COPASAH’S THEMATIC HUB ON REPRODUCTIVE HEALTH AND ACCOUNTABILITY THE NEED TO STIMULATE COMMUNITY ACTION AND ACCOUNTABILITY: LEARNING EXCHANGE WORKSHOP ON COMMUNITY PARTICIPATION IN REPRODUCTIVE HEALTH
March 22-24, 2018 VishwaYuvak Kendra, New Delhi, India Anchor: CHSJ, India
The Need to Stimulate Community Action and Accountability in Reproductive Health Governance Maternal Health and subsequently Family Planning have emerged as important agendas of global health programming over the past two decades. In the years leading to the Millenium Development Goals, reduction of Maternal Death became a key indicator of improvements both of population level health as well as health systems. Multiple systems for promoting safe childbirth, as well as monitoring progress were established through mechanisms like the Partnership on Maternal Neonatal and Child Health (PMNCH) headquartered in WHO, Maternal Health Task force headquartered in Harvard University, the Countdown to 2015, the WHO Commission on Information and Accountability (CoIA) on Women and Children’s Health and the UN sponsored movement Every woman Every child. Similarly, access to contraception has received a boost through the Family Planning 2020 partnership which aims to expand access to family planning information, services, and supplies to an additional 120 million women and girls in 69 of the world’s poorest countries by 2020. In the SDG paradigm maternal health has lost its primacy but remains an important target along with family planning, within the Goal 3 on health and well-being.
As in the case of the MDGs, in the SDGs and FP2020 as well,the approach is based on the Government partnering with International agencies, philanthropies, business and large social service NGOs to delivery services. A large number of international agencies, bilateral donors and private philanthropies are providing funds and other support to governments to achieve the set targets. Many INGOs, Universities and in-country organizations are involved in a multitude of activities to bring about changes. The idea of accountability has been accepted, within the overall framework of evidence-based practice, and the need for data for monitoring progress is acknowledged. However the importance of involving the citizens or the communities who experience the services is still not universally seen as important. There is much greater emphasis on ‘fixing’ the inputs – eg. human resources and technological options and so on. The idea of involving citizens as the main stakeholders of this process is not being considered and consequently, the thrust on community engagement and ownership is not well articulated. The role of communities is seen as passive recipients and beneficiaries. However if the SDGs have to reach the last mile and include the most marginalized, this approach which appears mostly based on a concept of ‘stewardship’ may not be enough. A more comprehensive approach to development must note ignore the stake that communities themselves have in the designing, delivery and monitoring of health programs. COPASAH’s Maternal and Reproductive Health Hub looks to fill this gap by engaging more vigorously in promoting the practice of social accountability in the field of reproductive health in different ways. It will do this through stimulating a conversation around the role of communities in reproductive health governance, especially around issues of autonomy and self-determination which are central to human rights and participation in governance which is essential to sustainability.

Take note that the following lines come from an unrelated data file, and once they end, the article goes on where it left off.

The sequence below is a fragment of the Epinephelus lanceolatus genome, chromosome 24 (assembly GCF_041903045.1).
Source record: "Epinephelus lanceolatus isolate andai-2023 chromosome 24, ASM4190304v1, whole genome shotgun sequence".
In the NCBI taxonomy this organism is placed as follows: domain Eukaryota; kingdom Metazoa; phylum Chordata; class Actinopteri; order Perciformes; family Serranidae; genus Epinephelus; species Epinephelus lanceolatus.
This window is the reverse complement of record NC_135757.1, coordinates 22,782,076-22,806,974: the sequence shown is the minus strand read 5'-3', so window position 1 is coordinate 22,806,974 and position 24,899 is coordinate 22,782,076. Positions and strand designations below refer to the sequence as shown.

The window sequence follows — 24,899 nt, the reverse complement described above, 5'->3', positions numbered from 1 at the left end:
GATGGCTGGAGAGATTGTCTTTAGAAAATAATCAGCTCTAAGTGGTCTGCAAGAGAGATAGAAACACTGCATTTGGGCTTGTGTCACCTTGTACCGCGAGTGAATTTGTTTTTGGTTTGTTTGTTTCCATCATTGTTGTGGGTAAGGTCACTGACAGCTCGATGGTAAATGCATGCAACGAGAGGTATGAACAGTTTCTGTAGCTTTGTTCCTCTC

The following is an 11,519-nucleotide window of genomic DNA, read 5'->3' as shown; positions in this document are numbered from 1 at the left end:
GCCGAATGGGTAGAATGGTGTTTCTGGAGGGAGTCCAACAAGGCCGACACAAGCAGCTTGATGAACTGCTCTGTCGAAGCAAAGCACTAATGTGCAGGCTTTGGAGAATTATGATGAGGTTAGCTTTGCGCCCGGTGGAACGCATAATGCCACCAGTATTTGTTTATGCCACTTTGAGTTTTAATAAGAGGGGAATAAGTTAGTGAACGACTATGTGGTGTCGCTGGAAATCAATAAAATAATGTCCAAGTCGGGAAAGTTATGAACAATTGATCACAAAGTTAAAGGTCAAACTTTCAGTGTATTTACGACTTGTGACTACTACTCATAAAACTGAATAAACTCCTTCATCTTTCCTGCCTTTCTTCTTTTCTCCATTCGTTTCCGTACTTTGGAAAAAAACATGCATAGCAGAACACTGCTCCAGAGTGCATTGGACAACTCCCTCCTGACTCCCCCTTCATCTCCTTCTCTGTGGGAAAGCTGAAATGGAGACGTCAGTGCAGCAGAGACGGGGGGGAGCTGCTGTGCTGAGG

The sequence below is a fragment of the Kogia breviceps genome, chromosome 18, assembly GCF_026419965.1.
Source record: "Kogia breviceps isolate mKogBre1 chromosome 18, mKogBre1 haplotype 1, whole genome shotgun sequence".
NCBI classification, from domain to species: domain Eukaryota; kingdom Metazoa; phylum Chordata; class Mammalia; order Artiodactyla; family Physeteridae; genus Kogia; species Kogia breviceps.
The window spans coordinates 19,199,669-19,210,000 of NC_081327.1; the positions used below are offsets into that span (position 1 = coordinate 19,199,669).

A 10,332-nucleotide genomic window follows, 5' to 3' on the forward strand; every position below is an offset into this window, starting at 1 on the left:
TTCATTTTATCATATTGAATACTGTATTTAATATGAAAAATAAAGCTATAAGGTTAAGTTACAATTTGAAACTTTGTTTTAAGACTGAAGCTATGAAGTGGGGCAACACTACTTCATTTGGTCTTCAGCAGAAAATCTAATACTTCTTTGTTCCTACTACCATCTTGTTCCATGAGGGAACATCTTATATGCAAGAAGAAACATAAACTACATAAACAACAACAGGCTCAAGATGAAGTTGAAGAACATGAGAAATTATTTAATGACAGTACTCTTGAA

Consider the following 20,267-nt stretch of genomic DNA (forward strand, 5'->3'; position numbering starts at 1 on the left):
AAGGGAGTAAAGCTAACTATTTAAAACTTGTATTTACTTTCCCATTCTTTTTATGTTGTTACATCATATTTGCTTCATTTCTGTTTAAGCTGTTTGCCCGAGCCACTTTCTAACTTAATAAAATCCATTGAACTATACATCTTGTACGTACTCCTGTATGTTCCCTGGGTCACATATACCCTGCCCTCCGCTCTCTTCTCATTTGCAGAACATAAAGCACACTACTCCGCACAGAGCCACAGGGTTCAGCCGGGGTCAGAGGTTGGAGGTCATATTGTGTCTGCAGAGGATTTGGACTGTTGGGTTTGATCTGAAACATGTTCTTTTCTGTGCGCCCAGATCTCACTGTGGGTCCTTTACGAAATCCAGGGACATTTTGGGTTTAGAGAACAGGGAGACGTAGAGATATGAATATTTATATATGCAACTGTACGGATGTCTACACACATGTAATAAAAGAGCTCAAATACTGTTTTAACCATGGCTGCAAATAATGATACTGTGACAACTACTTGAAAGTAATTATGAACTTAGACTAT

A core group of experts from across the globe have been identified to be a part of this hub, who will convene at a Round-table meeting in New Delhi on 22nd-24th March 2018, to: (1) Take stock of current knowledge and practice around community participation and accountability efforts in reproductive health globally, and in different regions. (2) Draw learnings for the practice of accountability and community participation, from grassroots efforts that have attempted to strengthen bottom-up accountability in reproductive health through involving communities. (3) Building on (1) and (2), propose future directions of work for the COPASAH RH hub around strengthening the practice of community participation and bottom-up accountability, building evidence on existing efforts and influencing global policy processes.
The meeting will be attended by experts and practitioners from countries of South Asia, Africa and Latin America regions.